Food allergy is most common in young children, so it's easy to forget that a growing number of adults are also affected. For National Food Allergy Awareness Week (May 13-19), Wayne Shreffler, MD, PhD, director of the Mass General Food Allergy Center, explains how food allergy is different in adults.
Not Just for Kids: Understanding Food Allergy in Adults
Wayne Shreffler, MD, PhD
We sometimes forget that although food allergy is most common in young children, a growing number of adults are also affected. An estimated 4% of the U.S. adult population is food allergic – about 9 million of us. And while there is still much to learn about food allergies in adults, we know that there are some important differences that affect their management and that are shaping new research questions.
Adult food allergy is a mix of persistent and new onset disease. So the fact that food allergy in children has been becoming more common and more persistent is resulting in an increase of allergies in adolescents and adults as well.
Most food allergies, including many of those that are still common in adults, are diagnosed in children and persist into adulthood. Allergy to peanuts, tree nuts and perhaps sesame are good examples of this category. They are usually diagnosed in childhood, but become relatively more common food allergens for adults than allergies that are more often outgrown such as those to milk or wheat.
There are some allergies, however, that tend to be diagnosed more commonly in adults, though some of these may vary by diet. For example, Dr. Scott Sicherer found that in the U.S., estimates of allergy to fish were more than twice as high in adults than children (0.5% versus 0.2%) and allergy to crustaceans (like shrimp) was five times more common (2.5% versus 0.5%).
Cross reactions: pollen and food allergies
One very prominent group of food allergies that begins to grow in older children and continues to do so during adulthood are those specific to plant allergens that “cross react” to pollen allergens. In several surveys of food allergy, these are the most common adult food allergies.
The patterns and frequencies of these allergies can vary greatly with geography. The affected person first becomes allergic from exposure to airborne allergens (e.g. Birch pollen), which then results in allergic symptoms from eating plant foods that contain related allergens. For example, Birch-allergic individuals may develop reactions to related groups of nuts and fruits (e.g. almonds, apples, pitted fruits, hazelnuts). This is called “oral allergy syndrome” because symptoms are usually limited to the mouth and throat. It is usually caused only be fresh forms of the food.
People with oral allergy syndrome should see an allergist because reactions can be significant and could be confused or overlap with other food allergies. New blood tests are being evaluated now that may help to sort out in some of these cases when a person is at risk for more severe reactions.
Adult reactions may be more severe
Outside of oral allergy syndrome, which is not associated with anaphylaxis, there is some evidence that reactions in adults tend to be more severe. Some factors we know of that can influence severity include:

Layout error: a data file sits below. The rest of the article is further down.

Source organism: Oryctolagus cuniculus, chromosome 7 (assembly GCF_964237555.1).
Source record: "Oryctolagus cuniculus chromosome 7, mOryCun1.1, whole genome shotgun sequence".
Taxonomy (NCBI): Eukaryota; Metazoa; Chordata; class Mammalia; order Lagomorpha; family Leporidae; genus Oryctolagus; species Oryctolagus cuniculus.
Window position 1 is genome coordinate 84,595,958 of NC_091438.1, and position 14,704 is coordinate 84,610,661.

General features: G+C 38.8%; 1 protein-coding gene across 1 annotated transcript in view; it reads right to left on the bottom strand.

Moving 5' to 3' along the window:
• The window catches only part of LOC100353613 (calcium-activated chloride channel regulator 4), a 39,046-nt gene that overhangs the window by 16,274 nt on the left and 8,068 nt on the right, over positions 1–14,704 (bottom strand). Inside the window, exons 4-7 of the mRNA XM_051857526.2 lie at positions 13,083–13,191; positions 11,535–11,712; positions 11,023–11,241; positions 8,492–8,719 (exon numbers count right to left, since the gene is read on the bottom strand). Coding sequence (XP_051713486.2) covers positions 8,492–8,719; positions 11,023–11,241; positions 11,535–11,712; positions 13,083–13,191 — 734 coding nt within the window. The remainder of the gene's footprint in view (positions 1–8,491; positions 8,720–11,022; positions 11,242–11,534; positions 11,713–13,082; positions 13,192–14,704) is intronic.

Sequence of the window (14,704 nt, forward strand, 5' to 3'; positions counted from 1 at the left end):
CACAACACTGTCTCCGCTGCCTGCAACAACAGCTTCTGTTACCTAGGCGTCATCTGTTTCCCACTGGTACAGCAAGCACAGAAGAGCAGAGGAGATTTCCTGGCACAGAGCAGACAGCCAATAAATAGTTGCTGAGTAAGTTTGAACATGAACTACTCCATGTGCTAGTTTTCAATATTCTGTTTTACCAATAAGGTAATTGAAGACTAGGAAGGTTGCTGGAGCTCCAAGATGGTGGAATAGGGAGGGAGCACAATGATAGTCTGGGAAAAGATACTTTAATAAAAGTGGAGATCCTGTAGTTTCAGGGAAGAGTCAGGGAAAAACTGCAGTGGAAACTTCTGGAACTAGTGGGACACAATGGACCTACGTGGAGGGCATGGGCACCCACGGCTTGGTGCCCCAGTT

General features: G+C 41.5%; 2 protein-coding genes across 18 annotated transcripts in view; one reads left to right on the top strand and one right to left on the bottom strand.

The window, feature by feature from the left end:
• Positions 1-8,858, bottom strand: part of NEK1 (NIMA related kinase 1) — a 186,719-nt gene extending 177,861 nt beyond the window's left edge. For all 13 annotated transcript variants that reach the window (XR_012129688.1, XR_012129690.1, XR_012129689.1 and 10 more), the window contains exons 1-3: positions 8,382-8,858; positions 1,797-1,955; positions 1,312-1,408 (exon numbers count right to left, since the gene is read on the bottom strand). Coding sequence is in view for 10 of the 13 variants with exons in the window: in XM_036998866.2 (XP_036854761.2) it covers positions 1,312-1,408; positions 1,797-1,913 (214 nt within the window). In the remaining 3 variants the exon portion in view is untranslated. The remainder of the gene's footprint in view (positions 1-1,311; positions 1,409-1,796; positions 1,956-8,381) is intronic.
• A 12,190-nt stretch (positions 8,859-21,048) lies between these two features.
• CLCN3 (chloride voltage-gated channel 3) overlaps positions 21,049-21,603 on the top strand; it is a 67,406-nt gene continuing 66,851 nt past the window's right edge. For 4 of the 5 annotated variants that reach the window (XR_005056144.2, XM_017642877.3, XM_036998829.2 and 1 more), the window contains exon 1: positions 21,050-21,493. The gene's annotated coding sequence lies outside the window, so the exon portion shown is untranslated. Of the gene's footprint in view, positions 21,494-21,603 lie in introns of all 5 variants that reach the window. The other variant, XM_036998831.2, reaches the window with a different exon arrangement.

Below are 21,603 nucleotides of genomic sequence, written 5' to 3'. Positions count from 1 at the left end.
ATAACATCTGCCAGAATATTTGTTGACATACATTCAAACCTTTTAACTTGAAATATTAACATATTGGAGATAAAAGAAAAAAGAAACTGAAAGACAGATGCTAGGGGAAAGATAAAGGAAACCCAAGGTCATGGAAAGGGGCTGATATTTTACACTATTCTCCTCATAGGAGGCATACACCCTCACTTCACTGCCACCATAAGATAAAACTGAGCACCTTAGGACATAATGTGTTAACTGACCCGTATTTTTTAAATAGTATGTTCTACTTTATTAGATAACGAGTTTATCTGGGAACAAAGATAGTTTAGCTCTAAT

These are factors that should be considered by patients together with their physicians in the management of their allergies in the context of their overall health.
Finally, as in food allergy generally, there is still much that we need to learn that will help us find new prevention and management strategies and give insight into new therapies. We know that becoming allergic to multiple airborne allergens, especially pollens, is a risk factor for developing oral allergy syndrome. But we do not know much about the risk factors for adult onset allergy – especially those food allergies that are likely to be unrelated to cross reactivity to airborne allergies.
It seems likely that regular consumption of a particular food would lower the chance it would come to be recognized as an allergen as an adult and that having a food allergy as a child would increase the likelihood of adult onset food allergy, but there are no data that I am aware of to address these fundamental questions.
Additional gaps in our knowledge include things like the true prevalence of eosinophilic gastrointestinal food allergies, in particular eosinophilic esophagitis, and the effectiveness of interventions like oral immunotherapy in adults with food allergies. In addition, there are adults with highly specific and reproducible symptoms limited to the gastrointestinal tract, many of whom likely have non allergic forms of food intolerances, but some of whom we may eventually learn have true food allergies.
Fortunately, more attention is being brought to adult food allergy by groups like the and academic thought leaders around the world. Several new research studies of interventions and diagnostics, including some here at the Mass General Food Allergy Center, are targeting adults along with pediatric populations, and the future holds promise for addressing many of these important questions.
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